2. Luke 7:1 to Luke 8:3 presents a context interconnected by the thought fundamental to the saying Matthew 11:16-19—the Friend of publicans and sinners—the narrative-material with the exception of Matthew 7:1-10 = Matthew 8:5 to Matthew 10:13 being peculiar to Luke. The discourse and narrative-material have the same bearing, and the former includes the nucleus of the ‘wisdom’ sayings of Matthew 11.
It thus appears that in the two groups of discourse-material principally represented in Matthew 11, 12 and Luke 7, 11 we have inextricably intermingled (1) sayings of Jesus wherein His own gracious mission was set over against the harsher warning of the Baptist as the message of the Divine Wisdom; and (2) extracts in defence of His beneficent works, from the actual Wisdom literature, these extracts having been embodied along with His words of denunciation of the scribes, either by Himself or in the subsequent development of Evangelic tradition. To draw the line with precision between authentic utterances of Jesus, and material subsequently adapted from the Wisdom literature because pronounced by ‘the wisdom of God’ (Matthew 11:28-30?) surpasses the powers of criticism; but the endeavour is the more needless because the really significant fact is that Jesus’ actual teaching, at least in the form given it by the source here employed in common by Mt. and Lk., was so closely allied to the ideas of this Wisdom literature as to permit of intermingling at an extremely early date. A later example of the process of adaptation is furnished by the Oxyrhynchus papyrus which puts in the mouth of Jesus the characteristic Wisdom utterance: ‘I stood in the midst of the world, and in the flesh was I seen of them (cf. Baruch 3:8), and I found all men drunken, and none found I athirst among them, and my soul grieveth over the sons of men because they are blind in their heart’ (Oxyrh. Log. III.).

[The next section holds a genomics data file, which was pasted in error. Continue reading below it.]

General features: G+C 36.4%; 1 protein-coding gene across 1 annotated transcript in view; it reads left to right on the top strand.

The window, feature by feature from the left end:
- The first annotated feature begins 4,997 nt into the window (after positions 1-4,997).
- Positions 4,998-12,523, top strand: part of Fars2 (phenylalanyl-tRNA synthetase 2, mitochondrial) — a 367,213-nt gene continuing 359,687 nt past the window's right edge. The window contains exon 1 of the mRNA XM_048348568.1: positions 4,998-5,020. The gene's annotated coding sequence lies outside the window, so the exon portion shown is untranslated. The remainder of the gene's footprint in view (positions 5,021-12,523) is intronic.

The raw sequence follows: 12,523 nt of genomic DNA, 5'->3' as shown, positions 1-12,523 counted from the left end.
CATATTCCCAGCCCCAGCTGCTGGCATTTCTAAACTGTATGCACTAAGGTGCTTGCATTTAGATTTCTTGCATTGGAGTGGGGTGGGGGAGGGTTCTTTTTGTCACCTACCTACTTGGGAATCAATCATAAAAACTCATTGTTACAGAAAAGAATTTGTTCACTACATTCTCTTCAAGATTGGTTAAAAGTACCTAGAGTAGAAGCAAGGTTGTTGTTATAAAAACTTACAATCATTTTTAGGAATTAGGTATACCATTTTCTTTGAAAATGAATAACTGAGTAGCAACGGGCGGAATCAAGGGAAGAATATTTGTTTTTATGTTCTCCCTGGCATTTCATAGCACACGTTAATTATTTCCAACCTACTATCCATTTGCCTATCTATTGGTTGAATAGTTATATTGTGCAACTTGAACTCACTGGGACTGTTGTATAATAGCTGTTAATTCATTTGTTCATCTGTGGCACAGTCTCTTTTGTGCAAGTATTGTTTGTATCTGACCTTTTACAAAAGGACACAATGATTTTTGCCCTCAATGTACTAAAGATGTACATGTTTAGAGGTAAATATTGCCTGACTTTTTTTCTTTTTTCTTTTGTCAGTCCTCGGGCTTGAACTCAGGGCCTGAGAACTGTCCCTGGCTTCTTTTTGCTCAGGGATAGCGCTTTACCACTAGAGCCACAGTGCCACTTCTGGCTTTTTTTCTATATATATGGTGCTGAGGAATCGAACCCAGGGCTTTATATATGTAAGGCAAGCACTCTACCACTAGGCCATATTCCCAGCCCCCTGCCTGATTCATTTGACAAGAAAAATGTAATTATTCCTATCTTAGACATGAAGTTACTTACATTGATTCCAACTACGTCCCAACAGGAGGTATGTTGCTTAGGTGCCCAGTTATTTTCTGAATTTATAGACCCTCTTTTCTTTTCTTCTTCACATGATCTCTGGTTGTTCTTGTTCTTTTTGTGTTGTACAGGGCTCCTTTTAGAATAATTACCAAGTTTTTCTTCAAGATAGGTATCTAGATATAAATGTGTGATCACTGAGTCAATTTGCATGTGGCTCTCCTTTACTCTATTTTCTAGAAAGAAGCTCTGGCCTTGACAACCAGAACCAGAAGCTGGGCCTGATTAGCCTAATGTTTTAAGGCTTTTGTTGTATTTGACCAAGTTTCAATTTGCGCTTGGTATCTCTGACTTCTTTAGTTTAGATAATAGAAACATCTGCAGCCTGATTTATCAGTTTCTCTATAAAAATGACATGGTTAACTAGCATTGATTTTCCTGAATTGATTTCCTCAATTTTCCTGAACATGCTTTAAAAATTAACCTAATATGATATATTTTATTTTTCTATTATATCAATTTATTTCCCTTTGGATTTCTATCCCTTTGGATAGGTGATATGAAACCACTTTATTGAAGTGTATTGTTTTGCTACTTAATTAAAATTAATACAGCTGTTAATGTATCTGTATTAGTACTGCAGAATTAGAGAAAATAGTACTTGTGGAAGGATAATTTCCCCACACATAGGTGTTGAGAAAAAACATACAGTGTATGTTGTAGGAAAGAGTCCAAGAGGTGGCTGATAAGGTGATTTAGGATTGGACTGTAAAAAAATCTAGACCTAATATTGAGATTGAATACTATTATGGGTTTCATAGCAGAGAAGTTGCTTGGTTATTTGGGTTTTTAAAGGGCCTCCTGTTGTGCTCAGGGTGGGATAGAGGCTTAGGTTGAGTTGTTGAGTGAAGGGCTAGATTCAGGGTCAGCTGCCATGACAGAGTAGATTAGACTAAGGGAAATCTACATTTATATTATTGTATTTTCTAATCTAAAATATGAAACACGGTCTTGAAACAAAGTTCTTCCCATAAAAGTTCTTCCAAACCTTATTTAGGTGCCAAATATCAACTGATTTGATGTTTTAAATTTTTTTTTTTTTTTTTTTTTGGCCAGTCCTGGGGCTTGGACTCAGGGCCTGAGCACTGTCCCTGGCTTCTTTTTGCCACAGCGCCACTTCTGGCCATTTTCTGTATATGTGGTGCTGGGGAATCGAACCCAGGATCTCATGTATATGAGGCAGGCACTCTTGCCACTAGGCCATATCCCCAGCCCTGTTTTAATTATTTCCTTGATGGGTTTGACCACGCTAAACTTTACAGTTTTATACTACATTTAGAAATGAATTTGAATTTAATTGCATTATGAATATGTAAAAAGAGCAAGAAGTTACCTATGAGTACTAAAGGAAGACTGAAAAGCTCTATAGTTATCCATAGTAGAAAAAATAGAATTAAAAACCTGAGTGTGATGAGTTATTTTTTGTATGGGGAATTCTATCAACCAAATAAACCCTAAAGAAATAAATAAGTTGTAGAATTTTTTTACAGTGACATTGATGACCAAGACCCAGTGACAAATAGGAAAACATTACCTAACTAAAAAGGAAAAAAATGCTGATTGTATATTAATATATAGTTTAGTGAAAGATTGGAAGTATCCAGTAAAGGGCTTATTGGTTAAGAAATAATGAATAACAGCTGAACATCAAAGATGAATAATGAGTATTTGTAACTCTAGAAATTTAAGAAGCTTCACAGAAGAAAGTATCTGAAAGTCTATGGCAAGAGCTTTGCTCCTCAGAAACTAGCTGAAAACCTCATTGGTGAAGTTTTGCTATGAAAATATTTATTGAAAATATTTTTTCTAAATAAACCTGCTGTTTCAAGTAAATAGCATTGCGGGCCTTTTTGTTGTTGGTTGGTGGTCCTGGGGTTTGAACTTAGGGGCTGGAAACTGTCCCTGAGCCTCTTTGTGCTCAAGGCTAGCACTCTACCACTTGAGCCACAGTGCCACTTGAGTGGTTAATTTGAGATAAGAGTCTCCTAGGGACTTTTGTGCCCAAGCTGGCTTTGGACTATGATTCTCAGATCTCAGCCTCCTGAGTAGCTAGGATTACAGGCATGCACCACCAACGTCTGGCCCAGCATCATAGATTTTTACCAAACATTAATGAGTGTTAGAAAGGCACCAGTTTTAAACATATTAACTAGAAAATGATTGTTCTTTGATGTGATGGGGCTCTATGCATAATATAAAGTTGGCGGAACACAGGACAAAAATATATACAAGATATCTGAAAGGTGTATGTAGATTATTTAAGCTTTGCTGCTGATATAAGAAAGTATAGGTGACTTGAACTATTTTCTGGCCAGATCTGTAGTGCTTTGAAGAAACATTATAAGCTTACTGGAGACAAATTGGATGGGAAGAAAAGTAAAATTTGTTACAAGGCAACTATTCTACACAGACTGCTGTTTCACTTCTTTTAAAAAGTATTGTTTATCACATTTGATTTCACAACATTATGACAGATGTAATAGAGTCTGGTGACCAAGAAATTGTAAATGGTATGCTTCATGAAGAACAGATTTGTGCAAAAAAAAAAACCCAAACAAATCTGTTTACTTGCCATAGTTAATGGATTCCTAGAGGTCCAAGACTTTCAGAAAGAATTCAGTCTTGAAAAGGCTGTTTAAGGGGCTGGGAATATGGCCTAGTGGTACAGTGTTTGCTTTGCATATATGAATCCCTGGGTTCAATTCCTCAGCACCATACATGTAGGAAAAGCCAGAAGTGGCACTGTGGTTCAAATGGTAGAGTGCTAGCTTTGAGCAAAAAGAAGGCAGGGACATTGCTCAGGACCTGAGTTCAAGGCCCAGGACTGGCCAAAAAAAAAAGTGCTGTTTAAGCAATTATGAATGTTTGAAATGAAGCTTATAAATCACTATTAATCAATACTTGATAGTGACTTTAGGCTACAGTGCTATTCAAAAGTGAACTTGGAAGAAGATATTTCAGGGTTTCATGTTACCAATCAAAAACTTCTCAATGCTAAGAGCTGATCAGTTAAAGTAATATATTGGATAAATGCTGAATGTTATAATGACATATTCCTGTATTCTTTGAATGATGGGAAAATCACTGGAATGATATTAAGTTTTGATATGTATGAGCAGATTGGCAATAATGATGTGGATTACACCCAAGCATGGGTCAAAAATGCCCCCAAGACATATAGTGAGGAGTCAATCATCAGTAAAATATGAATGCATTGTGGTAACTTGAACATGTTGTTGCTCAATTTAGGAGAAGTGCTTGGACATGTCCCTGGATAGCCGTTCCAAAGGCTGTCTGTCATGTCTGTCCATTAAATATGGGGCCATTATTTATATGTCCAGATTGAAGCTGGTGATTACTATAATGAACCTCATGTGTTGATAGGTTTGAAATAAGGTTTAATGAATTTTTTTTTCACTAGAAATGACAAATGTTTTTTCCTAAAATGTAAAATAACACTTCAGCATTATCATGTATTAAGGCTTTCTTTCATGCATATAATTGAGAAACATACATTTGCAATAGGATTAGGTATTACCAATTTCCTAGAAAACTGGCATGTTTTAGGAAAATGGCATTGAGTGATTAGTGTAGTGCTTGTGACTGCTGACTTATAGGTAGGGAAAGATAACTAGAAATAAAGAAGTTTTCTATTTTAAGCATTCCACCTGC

3. Other elements of discourse-material from the Third Gospel and Acts may be clearly traced to a source of the same Wisdom type, if not the same composition, (a) In particular, the wisdom of Solomon, especially as exhibited in the hedonistic Epicureanism of Ecclesiastes, is pointedly contrasted with a higher wisdom in the great discourse on the true riches of Luke 12:13-34, part of which is taken up in Matthew 6:19-34. The polemic against Ecclesiastes 2 in Matthew 12:13-21 becomes tenfold more pointed as the discourse proceeds to compare the beauty of the lilies and the provision of the ravens ‘which have neither store-chamber nor barn’ (cf. Matthew 12:18) with ‘Solomon in all his glory’ (cf. Ecclesiastes 1:12-18; Ecclesiastes 2:1-25). The subject of the discourse (‘wherein life consists,’ Matthew 12:15; Mat_12:22 f.) is as distinctive of Hebrew Wisdom literature as the form and phraseology.
(b) To the same original context must be reckoned the greater part of Luke 16, the material of which is peculiar to Luke. The ‘wisdom’ of the unrighteous steward in the use of ‘the mammon of unrighteousness’ is a subject manifestly in close relation to the use of riches commended in Luke 12:13-34, the affinity extending even to the phraseology (with Luke 16:9 ‘riches that fail’ cf. Luke 12:33 ‘treasure that faileth not’). The combination of the two, therefore, in Matthew 6:19-34, à propos of the heavenly recompense (Matthew 6:1; Matthew 6:4; Matthew 6:18), probably reflects a real connexion of Luke 12:13-34 with Luke 16:1-13 in the source.
Similar reasoning, based partly on the phraseology (cf. Luke 16:15 with Luke 18:14) partly on the subject-matter, connects the rest of Luke 16 (exc. v. Luke 16:17-18) with Luke 18:9-14 (Luke 19:11-27?). The two companion parables Luke 16:19-25 (Luke 16:26-31 seem to be a later addendum) and Luke 18:9-14 exemplify the principle laid down in Luke 16:15, while Luke 16:16 = Matthew 11:12-14 links the whole with Luke 7:29 f. The whole group of teachings and parables on worldly conditions is thus seen to have a common occasion and bearing, a common spirit, and a common point of view not elsewhere shown in the Gospels, but closely resembling the social teaching of James (cf. Luke 1:9-11, Luke 2:1-9, Luke 4:2 f., Luke 4:6; Luke 4:10; Luke 4:13 f., Luke 5:1-6).